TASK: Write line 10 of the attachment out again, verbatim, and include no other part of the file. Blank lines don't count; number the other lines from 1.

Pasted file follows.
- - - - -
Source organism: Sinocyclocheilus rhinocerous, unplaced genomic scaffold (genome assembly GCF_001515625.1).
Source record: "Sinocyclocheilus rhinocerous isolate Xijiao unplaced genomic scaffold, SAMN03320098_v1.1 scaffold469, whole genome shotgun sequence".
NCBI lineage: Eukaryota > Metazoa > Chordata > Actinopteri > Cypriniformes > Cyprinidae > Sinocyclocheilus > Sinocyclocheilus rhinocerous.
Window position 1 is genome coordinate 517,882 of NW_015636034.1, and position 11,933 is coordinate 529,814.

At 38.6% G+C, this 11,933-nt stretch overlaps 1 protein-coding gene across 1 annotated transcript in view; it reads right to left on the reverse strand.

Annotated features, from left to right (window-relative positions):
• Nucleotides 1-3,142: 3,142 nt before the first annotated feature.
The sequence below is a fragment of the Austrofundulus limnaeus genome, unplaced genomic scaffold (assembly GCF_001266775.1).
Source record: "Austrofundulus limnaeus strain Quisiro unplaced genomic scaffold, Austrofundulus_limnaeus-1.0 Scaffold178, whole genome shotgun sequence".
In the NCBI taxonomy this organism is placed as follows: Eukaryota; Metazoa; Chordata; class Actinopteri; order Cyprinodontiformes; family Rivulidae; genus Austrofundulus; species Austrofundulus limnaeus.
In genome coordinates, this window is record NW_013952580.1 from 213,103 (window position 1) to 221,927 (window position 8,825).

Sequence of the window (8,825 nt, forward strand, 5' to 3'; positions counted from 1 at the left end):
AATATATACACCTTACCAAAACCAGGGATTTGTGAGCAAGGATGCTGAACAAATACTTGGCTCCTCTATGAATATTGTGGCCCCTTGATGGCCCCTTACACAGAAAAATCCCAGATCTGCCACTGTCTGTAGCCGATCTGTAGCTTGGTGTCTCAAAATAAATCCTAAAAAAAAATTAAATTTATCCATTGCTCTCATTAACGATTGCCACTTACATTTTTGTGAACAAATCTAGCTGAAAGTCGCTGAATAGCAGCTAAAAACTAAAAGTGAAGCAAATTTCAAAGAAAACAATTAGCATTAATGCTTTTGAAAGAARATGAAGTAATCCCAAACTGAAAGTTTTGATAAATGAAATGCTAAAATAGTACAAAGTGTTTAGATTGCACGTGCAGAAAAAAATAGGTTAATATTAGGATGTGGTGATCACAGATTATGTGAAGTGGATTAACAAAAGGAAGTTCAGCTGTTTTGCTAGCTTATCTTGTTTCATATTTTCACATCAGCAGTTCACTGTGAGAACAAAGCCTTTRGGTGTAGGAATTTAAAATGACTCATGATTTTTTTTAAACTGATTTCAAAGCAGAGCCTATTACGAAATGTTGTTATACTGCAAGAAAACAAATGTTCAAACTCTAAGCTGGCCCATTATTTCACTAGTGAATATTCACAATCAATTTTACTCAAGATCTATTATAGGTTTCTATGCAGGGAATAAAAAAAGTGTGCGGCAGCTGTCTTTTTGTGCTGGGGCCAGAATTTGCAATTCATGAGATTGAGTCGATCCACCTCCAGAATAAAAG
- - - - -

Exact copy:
In the NCBI taxonomy this organism is placed as follows: Eukaryota; Metazoa; Chordata; class Actinopteri; order Cyprinodontiformes; family Rivulidae; genus Austrofundulus; species Austrofundulus limnaeus.